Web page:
Plant of the Month
This is a plant that I was not familiar with until I went on a local garden tour and saw it used. As with quite a few plants, I wonder why it is not more popular. It has several great features, perhaps the best being that it flowers now in late summer when there isn’t much going on. It is often mentioned as a pollinator magnet; and certainly is in the Arboretum.
Germander is a compact, broadleaf evergreen. It is often classified as an herb, probably because it is in the Mint Family, and the foliage has a pleasant smell that is useful in wreaths and potpourri. It grows in a low, mound about a foot tall and somewhat wider than tall.
It is very tolerant of pruning, or shearing, and is often used in formal herb gardens as a edging hedge. The plants in the arboretum are only a year and a half old; so, their winter hardiness might still be questionable (many broad leaf evergreens suffer in our climate when we have cold temperatures and no snow). But, so far it seems to be a great choice for lots of sites, with the added bonus of feeding pollinators and having great smelling foliage.
Classes have resumed, which mostly affects the Arboretum by reducing the maintenance crew. This year the crew is shrinking from 3 full time people during the summer to one full time person and one working most of two days a week.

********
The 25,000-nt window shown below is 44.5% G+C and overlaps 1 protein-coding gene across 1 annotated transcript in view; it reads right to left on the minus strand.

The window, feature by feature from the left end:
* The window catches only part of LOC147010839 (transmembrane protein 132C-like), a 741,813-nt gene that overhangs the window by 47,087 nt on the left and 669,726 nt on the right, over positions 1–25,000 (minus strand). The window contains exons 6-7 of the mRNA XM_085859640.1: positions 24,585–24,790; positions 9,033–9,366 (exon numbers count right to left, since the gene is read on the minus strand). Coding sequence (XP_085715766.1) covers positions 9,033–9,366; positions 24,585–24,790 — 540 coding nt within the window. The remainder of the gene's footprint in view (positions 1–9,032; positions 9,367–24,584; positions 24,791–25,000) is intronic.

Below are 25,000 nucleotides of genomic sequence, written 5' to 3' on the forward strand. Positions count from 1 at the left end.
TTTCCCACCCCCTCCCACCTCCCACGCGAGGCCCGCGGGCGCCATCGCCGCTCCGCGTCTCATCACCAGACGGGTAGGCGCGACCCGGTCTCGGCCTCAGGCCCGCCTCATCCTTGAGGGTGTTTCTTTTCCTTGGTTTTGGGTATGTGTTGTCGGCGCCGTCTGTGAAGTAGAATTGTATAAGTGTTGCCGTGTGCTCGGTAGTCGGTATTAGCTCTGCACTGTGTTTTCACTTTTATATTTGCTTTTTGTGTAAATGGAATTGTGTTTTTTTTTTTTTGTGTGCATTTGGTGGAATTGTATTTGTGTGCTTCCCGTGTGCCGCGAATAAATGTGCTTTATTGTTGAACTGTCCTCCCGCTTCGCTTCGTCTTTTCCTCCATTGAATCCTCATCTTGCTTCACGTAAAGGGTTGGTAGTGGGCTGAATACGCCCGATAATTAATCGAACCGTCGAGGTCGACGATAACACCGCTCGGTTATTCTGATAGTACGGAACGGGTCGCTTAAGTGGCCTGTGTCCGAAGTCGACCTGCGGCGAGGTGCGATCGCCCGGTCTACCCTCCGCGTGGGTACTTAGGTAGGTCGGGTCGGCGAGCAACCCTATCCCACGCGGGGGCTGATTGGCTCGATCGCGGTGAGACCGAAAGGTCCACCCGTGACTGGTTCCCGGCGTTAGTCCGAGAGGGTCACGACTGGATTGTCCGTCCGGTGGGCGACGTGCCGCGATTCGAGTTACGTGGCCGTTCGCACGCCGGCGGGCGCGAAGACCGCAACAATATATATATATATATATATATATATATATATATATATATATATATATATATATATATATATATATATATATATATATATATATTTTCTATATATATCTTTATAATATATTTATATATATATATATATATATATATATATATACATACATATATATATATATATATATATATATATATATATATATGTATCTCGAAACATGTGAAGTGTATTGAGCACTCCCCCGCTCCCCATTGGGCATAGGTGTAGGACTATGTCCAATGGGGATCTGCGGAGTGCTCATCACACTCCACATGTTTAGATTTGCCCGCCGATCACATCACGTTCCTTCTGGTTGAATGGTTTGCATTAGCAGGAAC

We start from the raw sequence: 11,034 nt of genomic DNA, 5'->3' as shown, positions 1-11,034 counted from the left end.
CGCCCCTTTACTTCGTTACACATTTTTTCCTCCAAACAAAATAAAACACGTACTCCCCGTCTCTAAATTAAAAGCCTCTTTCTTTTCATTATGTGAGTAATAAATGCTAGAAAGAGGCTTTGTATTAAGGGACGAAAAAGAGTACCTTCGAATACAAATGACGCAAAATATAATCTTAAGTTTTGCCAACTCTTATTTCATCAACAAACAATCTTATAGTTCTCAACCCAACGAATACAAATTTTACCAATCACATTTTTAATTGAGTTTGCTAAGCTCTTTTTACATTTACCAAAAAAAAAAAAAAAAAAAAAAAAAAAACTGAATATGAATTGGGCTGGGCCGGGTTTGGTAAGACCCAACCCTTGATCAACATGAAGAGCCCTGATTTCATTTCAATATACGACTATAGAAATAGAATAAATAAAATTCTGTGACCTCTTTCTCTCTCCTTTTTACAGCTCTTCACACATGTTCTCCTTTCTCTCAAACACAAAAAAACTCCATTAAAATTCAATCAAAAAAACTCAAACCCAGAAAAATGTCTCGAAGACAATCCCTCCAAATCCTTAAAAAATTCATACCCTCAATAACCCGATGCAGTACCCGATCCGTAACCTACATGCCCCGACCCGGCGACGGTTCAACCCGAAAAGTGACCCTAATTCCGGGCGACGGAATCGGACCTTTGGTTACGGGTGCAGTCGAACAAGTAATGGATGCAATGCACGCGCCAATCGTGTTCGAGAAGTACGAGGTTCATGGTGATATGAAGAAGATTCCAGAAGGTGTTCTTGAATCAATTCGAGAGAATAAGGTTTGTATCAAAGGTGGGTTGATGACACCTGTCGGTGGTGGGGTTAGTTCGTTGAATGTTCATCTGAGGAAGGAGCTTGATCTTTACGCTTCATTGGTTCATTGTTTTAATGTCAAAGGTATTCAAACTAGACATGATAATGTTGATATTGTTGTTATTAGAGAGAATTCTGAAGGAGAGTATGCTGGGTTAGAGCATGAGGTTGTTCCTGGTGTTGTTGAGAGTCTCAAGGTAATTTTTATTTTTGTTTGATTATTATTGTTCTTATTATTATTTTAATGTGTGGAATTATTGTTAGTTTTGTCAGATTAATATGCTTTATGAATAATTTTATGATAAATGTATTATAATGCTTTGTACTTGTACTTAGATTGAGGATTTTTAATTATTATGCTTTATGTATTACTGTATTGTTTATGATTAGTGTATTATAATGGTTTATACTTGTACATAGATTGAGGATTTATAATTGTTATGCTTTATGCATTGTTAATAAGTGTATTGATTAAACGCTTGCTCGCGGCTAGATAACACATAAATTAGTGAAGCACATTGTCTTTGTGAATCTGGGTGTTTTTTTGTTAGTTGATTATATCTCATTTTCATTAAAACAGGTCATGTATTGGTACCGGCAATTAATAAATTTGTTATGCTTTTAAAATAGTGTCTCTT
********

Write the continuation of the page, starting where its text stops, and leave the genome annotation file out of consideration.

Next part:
We have been working on two new projects, The Dr. Richard Naskali Asian Section naming project, and a collection in memory of Ray Hoff—of native wildflowers and ferns for shade.
The Dr. Richard Naskali project is going in next to the kiosk at the top of the Arboretum. It includes a carved granite Asian Lantern which was in Richard’s back yard for years, an engraved rock and sign recognizing his role in the creation of the Arboretum and a steel Asian moon gate framing the entrance into the Asian section. As part of the project, we removed the old keystone block wall and concrete pavers around the kiosk and replaced them with fractured granite boulders and flat step stones to match the Vettrus project across the road.
The Ray Hoff collection will be planted among the White Pines (Ray worked with White Pines during his career with U.S. Forest Service). His project includes a new pathway connecting down to the gravel road and two ‘sitting logs’ along the path. Hopefully we will be able to get irrigation installed and a limited number of plants in yet this fall.
Currently no upcoming events.
Be sure to check back next month